Atlanta had no botanical garden until 1973 when a group of civic-minded residents gathered and offered up the resources for launching a private nonprofit to create and run a garden adjoining the city’s popular Piedmont Park. Atlantan J. B. Fuqua became the main donor. Fuqua had grown up exceedingly poor then made his fortune in radio stations and manufacturing, going on to become a major philanthropist—giving about $40 million, for instance, to create the Fuqua School of Business at Duke University.
Fuqua provided $8.5 million to the Atlanta Botanical Garden to create a main pavilion named in honor of his wife, plus a specialized structure for orchids. The Dorothy Chapman Fuqua Conservatory, opened in 1989, offers indoor exhibits of tropical flora, desert plants, and other living things. The adjoining Fuqua Orchid Center, which debuted in 2002, displays the largest and rarest orchid collection in the United States. In addition to its tropical orchid house the Fuqua Center offers a unique High Elevation House that uses customized air-handling technology to propagate and display orchids normally found only at elevations of 6,000-10,000 feet near the equator, in the Andes Cloud Forest. The 30-acre Atlanta Botanical Garden also offers an unusual elevated trail, the $55 million donor-funded Kendeda Canopy Walk, which allows visitors to stroll 40-feet off the ground amidst mature trees, the only feature of its kind in an American botanical garden.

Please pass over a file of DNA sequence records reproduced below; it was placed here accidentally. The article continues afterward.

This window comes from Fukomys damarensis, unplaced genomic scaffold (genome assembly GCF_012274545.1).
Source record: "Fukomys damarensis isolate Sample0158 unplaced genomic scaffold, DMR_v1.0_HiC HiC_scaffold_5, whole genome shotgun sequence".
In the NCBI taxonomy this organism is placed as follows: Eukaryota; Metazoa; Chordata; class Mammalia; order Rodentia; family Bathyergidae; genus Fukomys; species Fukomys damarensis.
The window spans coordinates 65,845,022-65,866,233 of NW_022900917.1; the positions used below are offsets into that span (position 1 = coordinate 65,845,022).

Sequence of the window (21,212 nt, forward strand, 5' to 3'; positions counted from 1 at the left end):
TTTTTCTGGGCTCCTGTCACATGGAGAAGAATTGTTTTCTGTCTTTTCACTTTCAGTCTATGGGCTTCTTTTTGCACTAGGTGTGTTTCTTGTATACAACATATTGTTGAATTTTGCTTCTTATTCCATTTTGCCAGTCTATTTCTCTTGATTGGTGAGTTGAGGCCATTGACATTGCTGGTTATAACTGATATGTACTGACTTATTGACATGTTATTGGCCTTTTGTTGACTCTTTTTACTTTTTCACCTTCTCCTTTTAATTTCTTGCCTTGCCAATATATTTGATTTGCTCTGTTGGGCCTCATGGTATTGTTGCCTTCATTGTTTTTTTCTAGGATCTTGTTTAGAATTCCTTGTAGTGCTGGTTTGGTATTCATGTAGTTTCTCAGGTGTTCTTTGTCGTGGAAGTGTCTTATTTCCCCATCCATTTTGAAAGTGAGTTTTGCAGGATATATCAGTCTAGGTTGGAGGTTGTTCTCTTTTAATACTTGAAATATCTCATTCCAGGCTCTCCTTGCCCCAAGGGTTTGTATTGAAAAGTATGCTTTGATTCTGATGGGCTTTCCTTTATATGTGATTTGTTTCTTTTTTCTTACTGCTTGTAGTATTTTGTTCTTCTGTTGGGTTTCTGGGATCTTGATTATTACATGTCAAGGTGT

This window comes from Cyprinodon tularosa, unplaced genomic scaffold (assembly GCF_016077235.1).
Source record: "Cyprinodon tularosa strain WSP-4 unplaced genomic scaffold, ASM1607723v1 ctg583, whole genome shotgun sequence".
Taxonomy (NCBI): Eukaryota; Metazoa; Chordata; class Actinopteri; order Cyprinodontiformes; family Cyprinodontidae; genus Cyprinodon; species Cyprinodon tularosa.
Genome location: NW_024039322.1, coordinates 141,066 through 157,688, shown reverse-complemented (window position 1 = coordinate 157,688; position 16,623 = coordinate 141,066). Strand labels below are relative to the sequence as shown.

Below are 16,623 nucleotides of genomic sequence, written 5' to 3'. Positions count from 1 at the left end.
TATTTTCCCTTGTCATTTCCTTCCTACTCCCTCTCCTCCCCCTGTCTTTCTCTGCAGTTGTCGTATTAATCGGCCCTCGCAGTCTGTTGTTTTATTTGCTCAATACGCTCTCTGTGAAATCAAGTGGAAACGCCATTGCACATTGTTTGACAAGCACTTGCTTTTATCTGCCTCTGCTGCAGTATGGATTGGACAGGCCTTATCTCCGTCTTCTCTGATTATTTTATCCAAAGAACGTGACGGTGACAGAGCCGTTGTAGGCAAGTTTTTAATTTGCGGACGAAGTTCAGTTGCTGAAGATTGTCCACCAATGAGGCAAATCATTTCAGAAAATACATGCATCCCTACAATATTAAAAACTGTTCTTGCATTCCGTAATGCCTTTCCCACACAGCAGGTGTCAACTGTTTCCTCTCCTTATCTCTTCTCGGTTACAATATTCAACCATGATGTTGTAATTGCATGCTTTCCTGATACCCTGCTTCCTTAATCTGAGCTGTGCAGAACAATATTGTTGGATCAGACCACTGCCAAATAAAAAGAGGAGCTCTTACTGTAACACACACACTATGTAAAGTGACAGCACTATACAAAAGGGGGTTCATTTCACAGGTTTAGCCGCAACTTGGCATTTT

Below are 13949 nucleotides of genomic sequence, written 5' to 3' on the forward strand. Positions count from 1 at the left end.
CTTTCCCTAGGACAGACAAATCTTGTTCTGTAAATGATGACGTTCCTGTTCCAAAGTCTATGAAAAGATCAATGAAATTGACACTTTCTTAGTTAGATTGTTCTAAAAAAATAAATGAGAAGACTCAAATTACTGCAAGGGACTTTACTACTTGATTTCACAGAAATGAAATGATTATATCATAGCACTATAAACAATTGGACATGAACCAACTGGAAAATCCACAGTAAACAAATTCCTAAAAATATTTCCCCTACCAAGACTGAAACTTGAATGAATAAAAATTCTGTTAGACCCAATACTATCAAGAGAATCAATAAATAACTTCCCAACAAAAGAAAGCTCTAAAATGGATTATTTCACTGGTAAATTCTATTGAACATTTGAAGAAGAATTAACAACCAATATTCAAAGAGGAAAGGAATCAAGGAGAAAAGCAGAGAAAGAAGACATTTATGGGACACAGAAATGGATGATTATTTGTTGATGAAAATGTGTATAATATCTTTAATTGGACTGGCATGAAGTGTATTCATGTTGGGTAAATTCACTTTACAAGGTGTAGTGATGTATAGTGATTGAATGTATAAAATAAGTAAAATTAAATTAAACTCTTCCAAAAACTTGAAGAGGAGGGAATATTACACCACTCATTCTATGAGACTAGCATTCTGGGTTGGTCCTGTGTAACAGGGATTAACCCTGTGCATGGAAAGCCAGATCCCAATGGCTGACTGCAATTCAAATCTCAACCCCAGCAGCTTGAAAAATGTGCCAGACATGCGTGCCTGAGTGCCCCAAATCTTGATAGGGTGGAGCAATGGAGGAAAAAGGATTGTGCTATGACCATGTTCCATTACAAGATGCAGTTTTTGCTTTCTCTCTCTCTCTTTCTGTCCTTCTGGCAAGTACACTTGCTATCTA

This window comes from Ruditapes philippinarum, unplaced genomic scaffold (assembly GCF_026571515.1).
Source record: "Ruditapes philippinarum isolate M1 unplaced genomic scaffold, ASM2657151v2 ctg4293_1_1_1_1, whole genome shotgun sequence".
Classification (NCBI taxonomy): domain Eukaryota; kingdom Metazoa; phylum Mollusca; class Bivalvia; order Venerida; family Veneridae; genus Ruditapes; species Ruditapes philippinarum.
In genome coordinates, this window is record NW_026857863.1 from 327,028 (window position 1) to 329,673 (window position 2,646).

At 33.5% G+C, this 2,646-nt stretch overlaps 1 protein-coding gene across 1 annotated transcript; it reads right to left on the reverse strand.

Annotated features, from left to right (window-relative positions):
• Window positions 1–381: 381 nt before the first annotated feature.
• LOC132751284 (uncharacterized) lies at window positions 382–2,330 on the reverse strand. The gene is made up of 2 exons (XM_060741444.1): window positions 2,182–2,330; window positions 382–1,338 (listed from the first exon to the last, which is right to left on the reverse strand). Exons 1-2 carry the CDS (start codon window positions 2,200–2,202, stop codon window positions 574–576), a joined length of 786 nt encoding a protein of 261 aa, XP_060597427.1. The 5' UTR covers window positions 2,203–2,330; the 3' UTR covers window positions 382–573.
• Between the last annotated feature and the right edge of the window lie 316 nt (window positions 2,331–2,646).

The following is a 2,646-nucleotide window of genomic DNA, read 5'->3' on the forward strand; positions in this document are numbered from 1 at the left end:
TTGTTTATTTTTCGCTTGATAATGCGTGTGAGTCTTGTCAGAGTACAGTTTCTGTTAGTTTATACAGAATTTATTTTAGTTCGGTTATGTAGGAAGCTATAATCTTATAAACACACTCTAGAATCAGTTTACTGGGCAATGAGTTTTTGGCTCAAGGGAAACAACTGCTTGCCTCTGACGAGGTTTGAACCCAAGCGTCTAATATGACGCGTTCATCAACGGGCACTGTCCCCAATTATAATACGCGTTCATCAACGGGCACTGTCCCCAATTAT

- Collections in the Fuqua Conservatory, atlantabotanicalgarden.org/our-gardens/plant-collections#block-views-nodequeue_2-block
- High Elevation House, atlantabotanicalgarden.org/plan-your-visit/locations/high-elevation-house